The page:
Shtivelman and Canning 1988 show how data can be continued through known near-surface velocity structures. McMechan and Chen 1990 implicitly include effects due to topography and near-surface velocity variation in prestack migration. In order for both of these methods to work, the near-surface velocity must be known. The more general situation I plan to addressed is one for which the near-surface velocity structure is unknown. In this situation I propose upward continuing the data to some planar datum above the topography with some fictitious extrapolation velocity. This should unravel the distortions caused by the irregular acquisition topography and allow standard imaging techniques to be applied to the data. Finding the correct extrapolation velocity which unravels the distortions may turn out to be an interesting optimization problem. One can envision an iterative velocity scheme with the objective of creating hyperbolic trajectories in the output space.
The proposed method is similar to wave-equation datuming applied to marine data to compensate for irregular water-bottom topography Berryhill (1979, 1984, 1986); Yilmaz and Lucas (1986). In the marine case, the data are downward continued to the water-bottom with the water velocity, and then upward continued with the water-bottom velocity. This removes the distortions due to the irregular water-bottom.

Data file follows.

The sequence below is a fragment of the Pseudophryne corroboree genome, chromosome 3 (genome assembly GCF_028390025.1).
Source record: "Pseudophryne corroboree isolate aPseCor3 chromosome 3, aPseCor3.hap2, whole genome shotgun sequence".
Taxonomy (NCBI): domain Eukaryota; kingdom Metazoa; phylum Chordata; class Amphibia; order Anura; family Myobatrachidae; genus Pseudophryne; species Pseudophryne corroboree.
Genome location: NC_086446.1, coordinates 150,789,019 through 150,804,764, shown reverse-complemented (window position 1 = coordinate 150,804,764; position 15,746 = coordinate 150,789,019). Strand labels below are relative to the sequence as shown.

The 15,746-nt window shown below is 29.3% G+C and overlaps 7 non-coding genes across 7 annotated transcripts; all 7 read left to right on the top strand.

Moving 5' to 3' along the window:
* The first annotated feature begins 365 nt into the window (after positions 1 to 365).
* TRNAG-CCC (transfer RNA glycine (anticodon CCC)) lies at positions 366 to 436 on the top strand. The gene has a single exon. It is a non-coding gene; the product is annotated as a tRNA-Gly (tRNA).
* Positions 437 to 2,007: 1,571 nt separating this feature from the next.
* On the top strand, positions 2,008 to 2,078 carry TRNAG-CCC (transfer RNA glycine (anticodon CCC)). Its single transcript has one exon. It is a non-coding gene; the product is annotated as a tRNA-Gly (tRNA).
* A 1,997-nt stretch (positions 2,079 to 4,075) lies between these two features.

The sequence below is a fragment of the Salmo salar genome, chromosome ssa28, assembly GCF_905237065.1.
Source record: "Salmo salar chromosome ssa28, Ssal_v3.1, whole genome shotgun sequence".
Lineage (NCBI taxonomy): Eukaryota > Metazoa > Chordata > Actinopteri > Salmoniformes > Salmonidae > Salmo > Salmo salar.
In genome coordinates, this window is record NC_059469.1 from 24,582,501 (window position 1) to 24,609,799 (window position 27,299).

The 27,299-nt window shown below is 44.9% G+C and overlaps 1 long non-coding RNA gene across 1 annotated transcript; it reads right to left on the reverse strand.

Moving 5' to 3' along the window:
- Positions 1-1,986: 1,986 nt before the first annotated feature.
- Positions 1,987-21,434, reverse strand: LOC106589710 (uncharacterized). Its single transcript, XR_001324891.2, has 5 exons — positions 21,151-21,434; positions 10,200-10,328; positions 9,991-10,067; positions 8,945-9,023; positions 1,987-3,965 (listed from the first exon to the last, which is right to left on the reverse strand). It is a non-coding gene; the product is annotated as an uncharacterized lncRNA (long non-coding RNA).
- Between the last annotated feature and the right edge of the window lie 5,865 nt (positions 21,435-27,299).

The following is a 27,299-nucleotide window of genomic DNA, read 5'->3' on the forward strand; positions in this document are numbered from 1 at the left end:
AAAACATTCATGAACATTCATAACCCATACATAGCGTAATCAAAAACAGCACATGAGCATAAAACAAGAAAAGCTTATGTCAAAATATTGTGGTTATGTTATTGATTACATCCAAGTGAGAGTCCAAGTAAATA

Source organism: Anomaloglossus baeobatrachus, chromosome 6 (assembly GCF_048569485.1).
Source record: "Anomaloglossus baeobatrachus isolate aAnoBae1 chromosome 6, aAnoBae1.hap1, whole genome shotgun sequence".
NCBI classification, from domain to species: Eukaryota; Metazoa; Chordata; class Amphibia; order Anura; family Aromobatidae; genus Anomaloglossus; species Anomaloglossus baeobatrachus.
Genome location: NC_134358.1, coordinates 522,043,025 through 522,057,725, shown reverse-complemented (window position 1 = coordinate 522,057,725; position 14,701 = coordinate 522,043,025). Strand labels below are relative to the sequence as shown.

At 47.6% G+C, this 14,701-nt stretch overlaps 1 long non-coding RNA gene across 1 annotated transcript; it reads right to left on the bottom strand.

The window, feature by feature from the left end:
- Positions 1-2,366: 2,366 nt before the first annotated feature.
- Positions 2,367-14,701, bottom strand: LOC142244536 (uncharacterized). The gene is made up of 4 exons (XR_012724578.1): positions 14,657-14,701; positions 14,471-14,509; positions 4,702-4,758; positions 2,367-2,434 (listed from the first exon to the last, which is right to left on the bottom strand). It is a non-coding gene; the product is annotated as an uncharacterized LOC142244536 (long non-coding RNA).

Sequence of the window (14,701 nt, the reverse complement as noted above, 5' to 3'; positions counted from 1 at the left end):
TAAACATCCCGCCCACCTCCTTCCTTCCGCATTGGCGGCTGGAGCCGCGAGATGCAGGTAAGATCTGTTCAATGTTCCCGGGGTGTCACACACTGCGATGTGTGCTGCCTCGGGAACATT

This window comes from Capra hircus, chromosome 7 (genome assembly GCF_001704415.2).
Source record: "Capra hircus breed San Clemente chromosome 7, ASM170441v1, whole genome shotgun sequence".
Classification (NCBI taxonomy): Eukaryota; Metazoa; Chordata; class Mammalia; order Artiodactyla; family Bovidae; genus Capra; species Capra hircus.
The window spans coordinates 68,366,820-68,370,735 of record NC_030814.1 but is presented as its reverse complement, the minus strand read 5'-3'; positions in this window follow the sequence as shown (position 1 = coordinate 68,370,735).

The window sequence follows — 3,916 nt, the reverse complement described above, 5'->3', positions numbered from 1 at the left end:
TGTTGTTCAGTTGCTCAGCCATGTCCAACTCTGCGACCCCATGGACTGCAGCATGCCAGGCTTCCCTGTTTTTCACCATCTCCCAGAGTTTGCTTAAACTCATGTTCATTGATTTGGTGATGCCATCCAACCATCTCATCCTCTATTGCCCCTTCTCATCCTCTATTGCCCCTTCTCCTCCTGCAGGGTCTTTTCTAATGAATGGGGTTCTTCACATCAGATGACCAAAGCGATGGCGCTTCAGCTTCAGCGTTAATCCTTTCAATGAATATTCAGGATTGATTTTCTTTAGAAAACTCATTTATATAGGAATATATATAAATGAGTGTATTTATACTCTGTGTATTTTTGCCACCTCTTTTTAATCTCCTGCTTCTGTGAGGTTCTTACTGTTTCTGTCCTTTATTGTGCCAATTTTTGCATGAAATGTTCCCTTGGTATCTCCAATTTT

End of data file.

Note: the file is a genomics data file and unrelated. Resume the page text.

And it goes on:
I claim that land data is like the marine data which has been continued to the water-bottom. I propose that the land data be extrapolated upward to some flat datum with an appropriate velocity. This extrapolation velocity should be close to the near-surface velocity. Once the data have been extrapolated to the flat datum, standard velocity analysis methods may be used to determine the near-surface velocity. Processing and imaging can be performed at the new datum or the data can be downward continued to some lower datum.
The proposed method can be thought of as an inverse problem where the upward continuation is the reverse of the downward continuation step performed in the marine layer replacement methods.